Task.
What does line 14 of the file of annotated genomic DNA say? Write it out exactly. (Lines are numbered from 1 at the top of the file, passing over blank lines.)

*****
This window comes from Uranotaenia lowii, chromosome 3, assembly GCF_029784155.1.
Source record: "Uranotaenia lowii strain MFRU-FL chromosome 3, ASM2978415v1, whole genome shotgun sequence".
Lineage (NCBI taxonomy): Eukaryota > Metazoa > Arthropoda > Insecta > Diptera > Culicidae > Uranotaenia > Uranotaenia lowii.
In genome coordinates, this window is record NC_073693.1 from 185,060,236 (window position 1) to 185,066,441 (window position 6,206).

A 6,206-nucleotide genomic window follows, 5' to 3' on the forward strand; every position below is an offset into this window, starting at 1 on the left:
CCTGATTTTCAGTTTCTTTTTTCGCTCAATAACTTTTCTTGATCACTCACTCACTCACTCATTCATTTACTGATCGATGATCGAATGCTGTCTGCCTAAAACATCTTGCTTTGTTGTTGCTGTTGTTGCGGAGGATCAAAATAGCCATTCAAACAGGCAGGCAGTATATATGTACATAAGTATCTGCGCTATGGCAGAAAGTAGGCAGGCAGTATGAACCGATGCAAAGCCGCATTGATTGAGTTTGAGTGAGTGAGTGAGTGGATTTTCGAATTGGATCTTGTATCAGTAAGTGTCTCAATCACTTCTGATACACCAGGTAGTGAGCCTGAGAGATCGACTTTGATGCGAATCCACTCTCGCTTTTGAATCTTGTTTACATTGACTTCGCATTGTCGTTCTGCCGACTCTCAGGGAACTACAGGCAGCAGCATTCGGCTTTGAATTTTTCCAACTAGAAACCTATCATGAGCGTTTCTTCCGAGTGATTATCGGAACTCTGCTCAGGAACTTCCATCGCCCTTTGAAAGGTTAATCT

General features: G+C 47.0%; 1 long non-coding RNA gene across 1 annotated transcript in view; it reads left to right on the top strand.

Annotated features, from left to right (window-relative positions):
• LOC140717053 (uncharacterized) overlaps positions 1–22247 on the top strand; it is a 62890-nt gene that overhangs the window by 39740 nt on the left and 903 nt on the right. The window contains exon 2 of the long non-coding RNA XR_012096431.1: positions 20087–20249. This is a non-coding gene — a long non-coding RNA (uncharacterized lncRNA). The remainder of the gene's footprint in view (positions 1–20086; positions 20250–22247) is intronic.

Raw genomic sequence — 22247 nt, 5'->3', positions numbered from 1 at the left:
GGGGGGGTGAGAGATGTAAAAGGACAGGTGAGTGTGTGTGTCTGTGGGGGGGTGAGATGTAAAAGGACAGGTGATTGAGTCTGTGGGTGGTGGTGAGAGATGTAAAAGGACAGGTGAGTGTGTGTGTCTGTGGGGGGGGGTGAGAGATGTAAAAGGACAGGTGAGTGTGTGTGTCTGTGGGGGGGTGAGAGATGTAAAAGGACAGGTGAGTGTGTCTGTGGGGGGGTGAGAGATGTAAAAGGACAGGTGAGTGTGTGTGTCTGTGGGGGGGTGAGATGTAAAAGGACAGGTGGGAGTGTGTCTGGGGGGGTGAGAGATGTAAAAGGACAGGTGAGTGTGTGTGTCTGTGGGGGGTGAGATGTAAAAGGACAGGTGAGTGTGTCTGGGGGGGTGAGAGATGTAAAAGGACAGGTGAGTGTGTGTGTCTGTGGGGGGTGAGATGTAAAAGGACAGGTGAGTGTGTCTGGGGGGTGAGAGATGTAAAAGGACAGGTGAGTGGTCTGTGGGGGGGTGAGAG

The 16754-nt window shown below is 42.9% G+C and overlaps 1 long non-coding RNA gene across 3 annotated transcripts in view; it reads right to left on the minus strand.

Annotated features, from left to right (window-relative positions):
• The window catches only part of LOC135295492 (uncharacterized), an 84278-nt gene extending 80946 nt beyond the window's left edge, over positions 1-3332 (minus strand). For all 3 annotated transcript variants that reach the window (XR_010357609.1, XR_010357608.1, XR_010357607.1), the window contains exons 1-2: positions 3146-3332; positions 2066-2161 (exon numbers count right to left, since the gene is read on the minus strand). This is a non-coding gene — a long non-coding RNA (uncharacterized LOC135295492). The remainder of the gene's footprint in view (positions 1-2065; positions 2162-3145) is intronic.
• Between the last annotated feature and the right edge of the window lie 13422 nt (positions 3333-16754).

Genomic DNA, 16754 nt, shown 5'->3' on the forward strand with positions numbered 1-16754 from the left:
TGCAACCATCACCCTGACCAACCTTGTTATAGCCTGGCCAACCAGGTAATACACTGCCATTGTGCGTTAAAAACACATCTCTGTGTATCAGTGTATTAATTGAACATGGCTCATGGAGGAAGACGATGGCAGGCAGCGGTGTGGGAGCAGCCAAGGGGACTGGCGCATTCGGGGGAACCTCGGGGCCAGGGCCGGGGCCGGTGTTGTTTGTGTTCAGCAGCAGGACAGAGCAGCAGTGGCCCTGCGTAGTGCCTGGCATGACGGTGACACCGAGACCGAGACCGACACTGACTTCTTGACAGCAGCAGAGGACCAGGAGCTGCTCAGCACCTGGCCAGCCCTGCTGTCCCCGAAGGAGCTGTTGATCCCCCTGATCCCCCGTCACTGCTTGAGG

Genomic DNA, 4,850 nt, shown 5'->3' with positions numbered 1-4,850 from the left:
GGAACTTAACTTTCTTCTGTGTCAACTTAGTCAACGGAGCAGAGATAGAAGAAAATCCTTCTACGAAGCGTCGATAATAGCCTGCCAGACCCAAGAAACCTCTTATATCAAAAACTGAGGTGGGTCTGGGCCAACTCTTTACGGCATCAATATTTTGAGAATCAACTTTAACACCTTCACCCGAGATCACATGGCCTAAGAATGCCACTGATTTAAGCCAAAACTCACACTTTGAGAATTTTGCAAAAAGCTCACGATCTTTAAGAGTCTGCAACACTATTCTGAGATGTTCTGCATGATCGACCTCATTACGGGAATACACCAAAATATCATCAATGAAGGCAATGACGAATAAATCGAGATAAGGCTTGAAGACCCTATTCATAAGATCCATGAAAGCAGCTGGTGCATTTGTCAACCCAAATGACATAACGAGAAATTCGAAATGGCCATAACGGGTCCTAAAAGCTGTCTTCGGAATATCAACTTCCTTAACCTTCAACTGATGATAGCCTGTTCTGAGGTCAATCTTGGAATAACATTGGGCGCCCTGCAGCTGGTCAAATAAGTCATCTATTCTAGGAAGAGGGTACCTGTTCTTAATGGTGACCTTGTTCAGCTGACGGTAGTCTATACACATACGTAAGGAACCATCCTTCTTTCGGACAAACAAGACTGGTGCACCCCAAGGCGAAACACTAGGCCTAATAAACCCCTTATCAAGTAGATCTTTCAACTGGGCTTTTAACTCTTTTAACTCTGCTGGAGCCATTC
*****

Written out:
• The window catches only part of LOC135295492 (uncharacterized), an 84278-nt gene extending 80946 nt beyond the window's left edge, over positions 1-3332 (minus strand). For all 3 annotated transcript variants that reach the window (XR_010357609.1, XR_010357608.1, XR_010357607.1), the window contains exons 1-2: positions 3146-3332; positions 2066-2161 (exon numbers count right to left, since the gene is read on the minus strand). This is a non-coding gene — a long non-coding RNA (uncharacterized LOC135295492). The remainder of the gene's footprint in view (positions 1-2065; positions 2162-3145) is intronic.